UK Prime Minister Boris Johnson suffered a major parliamentary defeat on Tuesday over his Brexit strategy on Tuesday, which could delay Britain’s exit from the European Union next month and force an early election.
Just six weeks after taking office, the Conservative leader was hit by a huge rebellion among his own MPs that leaves him without a working majority in the House of Commons.
They joined with opposition MPs to begin the process of drafting legislation intended to stop Johnson taking Britain out of the EU on October 31 if he has not agreed a deal with Brussels.
The prime minister had warned that anyone who voted against him would be expelled from the party.
He is now expected to table a motion for an early election before parliament on Wednesday, with the poll date expected before a crucial EU summit on October 17 and 18.
However, it is not certain he will succeed as it requires the support of two-thirds of MPs — and the opposition Labour party is deeply distrustful of Johnson’s motives.
The former London mayor took over as premier in July promising to finally deliver on the 2016 referendum vote for Brexit, after his predecessor, Theresa May delayed exit day twice.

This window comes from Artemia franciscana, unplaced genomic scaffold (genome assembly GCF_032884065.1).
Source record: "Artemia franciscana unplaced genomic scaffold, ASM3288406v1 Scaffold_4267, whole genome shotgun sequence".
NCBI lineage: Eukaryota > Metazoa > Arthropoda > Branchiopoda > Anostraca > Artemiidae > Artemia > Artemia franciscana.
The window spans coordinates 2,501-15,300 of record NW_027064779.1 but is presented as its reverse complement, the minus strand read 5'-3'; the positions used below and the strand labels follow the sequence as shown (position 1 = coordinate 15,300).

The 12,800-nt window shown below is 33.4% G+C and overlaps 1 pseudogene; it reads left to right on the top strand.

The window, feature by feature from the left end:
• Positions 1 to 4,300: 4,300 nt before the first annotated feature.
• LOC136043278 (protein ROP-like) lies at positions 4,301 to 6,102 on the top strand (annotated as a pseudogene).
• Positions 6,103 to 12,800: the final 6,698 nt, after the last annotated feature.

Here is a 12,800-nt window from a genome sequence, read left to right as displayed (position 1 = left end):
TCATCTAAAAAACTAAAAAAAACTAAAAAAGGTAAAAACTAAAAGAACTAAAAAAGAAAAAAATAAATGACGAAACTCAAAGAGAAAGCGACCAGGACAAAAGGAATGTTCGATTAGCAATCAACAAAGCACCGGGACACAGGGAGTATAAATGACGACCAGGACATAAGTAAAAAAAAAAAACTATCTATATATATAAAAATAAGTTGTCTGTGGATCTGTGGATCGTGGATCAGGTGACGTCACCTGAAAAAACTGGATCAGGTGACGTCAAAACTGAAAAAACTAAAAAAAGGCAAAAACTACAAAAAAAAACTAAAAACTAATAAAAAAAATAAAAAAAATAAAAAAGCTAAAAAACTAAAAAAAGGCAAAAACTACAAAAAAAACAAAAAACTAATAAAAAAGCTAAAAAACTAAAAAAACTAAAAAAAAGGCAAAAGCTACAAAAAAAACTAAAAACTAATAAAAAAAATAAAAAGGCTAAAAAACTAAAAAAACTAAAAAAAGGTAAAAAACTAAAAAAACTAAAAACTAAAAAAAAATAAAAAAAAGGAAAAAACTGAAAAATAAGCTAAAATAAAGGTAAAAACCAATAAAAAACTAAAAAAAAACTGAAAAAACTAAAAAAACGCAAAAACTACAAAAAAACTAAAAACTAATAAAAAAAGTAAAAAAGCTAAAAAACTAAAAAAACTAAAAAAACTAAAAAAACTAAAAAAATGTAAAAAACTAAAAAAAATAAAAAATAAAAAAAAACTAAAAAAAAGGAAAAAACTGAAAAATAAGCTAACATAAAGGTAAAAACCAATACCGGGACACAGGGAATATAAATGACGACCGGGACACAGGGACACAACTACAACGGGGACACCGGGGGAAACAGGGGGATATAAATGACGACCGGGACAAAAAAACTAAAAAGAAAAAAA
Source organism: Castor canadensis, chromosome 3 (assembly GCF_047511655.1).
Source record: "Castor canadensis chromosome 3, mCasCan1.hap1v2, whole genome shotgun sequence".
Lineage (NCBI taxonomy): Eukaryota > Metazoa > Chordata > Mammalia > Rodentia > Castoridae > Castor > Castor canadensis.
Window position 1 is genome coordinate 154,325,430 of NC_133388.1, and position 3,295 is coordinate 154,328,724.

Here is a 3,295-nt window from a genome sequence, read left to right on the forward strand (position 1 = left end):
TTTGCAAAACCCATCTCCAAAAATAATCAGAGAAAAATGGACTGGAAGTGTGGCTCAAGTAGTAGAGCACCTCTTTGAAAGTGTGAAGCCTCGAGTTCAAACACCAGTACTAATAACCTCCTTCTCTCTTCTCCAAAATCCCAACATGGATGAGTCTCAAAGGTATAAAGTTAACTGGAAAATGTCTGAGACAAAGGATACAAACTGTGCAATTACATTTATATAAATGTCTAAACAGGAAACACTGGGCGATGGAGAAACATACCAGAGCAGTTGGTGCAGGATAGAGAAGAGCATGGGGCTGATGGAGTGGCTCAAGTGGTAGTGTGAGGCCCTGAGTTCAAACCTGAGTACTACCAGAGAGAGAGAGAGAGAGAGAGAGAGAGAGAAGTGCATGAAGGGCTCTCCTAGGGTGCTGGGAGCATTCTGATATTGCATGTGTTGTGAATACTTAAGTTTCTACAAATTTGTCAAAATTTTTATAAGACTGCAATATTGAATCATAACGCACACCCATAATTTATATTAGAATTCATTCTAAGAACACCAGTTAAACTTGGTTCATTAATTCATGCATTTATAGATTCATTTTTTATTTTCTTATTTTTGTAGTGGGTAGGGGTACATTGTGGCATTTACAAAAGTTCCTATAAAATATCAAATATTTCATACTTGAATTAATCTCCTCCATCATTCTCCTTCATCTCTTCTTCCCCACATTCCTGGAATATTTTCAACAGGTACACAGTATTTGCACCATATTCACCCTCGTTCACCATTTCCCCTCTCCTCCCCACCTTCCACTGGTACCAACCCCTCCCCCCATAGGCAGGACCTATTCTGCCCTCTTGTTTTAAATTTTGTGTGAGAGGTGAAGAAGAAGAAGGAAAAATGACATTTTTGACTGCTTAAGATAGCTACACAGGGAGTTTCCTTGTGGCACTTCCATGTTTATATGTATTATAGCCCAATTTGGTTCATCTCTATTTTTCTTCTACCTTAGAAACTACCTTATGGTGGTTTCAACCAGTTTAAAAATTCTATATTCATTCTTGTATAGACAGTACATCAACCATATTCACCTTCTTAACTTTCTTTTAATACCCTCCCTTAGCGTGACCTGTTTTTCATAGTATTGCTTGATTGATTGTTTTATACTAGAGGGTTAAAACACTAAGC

Johnson says he wants to agree a divorce deal with Brussels, but says if this is not possible, Britain should leave the EU next month regardless.
However, there are not yet any formal negotiations with the EU and MPs are increasingly fearful of a disorderly divorce, which they believe could cause significant economic damage.
The heightened political tension sent the British pound tumbling on Tuesday to its lowest level against the dollar in almost three years.
It also spilled out onto the streets outside parliament, where anti-Brexit protesters gathered.
“Coming out of the EU with no deal at all is the worst possible option,” said John Wetherall, a retired chemical engineer carrying EU flags.